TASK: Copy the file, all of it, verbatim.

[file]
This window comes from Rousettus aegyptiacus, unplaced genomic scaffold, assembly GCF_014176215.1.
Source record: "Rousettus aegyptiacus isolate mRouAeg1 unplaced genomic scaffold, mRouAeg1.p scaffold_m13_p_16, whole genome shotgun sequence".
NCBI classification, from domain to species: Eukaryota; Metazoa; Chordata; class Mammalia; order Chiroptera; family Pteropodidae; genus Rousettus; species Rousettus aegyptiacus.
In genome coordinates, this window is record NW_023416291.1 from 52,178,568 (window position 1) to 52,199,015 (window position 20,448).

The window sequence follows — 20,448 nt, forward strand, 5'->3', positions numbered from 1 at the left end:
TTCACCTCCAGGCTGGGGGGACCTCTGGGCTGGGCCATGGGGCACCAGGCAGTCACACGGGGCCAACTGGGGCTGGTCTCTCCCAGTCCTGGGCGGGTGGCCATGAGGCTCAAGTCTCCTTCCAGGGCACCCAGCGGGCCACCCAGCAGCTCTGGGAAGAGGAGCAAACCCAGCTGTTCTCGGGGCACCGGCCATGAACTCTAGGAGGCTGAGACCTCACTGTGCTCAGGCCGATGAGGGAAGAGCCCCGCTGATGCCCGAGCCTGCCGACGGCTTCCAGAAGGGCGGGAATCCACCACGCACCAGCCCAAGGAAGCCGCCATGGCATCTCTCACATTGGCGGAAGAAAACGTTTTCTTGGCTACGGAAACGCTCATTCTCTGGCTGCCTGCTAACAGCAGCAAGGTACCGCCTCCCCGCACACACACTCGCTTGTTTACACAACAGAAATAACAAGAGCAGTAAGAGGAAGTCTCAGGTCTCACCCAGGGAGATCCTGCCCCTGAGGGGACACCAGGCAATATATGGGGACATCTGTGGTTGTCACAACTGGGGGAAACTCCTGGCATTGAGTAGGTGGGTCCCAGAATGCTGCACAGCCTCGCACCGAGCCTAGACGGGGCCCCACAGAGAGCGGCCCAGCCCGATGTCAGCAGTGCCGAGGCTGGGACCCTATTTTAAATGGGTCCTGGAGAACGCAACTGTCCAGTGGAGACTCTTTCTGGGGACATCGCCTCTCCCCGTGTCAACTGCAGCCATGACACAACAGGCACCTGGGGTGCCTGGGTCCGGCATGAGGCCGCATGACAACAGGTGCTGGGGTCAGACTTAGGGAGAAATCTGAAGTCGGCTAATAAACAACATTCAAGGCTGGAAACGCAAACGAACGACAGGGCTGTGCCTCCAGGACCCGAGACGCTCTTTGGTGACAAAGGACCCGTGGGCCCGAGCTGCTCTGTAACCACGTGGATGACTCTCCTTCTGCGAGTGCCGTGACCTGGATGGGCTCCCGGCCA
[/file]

This window comes from Rousettus aegyptiacus, unplaced genomic scaffold, assembly GCF_014176215.1.
Source record: "Rousettus aegyptiacus isolate mRouAeg1 unplaced genomic scaffold, mRouAeg1.p scaffold_m13_p_16, whole genome shotgun sequence".
NCBI classification, from domain to species: Eukaryota; Metazoa; Chordata; class Mammalia; order Chiroptera; family Pteropodidae; genus Rousettus; species Rousettus aegyptiacus.
In genome coordinates, this window is record NW_023416291.1 from 52,178,568 (window position 1) to 52,199,015 (window position 20,448).

The window sequence follows — 20,448 nt, forward strand, 5'->3', positions numbered from 1 at the left end:
TTCACCTCCAGGCTGGGGGGACCTCTGGGCTGGGCCATGGGGCACCAGGCAGTCACACGGGGCCAACTGGGGCTGGTCTCTCCCAGTCCTGGGCGGGTGGCCATGAGGCTCAAGTCTCCTTCCAGGGCACCCAGCGGGCCACCCAGCAGCTCTGGGAAGAGGAGCAAACCCAGCTGTTCTCGGGGCACCGGCCATGAACTCTAGGAGGCTGAGACCTCACTGTGCTCAGGCCGATGAGGGAAGAGCCCCGCTGATGCCCGAGCCTGCCGACGGCTTCCAGAAGGGCGGGAATCCACCACGCACCAGCCCAAGGAAGCCGCCATGGCATCTCTCACATTGGCGGAAGAAAACGTTTTCTTGGCTACGGAAACGCTCATTCTCTGGCTGCCTGCTAACAGCAGCAAGGTACCGCCTCCCCGCACACACACTCGCTTGTTTACACAACAGAAATAACAAGAGCAGTAAGAGGAAGTCTCAGGTCTCACCCAGGGAGATCCTGCCCCTGAGGGGACACCAGGCAATATATGGGGACATCTGTGGTTGTCACAACTGGGGGAAACTCCTGGCATTGAGTAGGTGGGTCCCAGAATGCTGCACAGCCTCGCACCGAGCCTAGACGGGGCCCCACAGAGAGCGGCCCAGCCCGATGTCAGCAGTGCCGAGGCTGGGACCCTATTTTAAATGGGTCCTGGAGAACGCAACTGTCCAGTGGAGACTCTTTCTGGGGACATCGCCTCTCCCCGTGTCAACTGCAGCCATGACACAACAGGCACCTGGGGTGCCTGGGTCCGGCATGAGGCCGCATGACAACAGGTGCTGGGGTCAGACTTAGGGAGAAATCTGAAGTCGGCTAATAAACAACATTCAAGGCTGGAAACGCAAACGAACGACAGGGCTGTGCCTCCAGGACCCGAGACGCTCTTTGGTGACAAAGGACCCGTGGGCCCGAGCTGCTCTGTAACCACGTGGATGACTCTCCTTCTGCGAGTGCCGTGACCTGGATGGGCTCCCGGCCA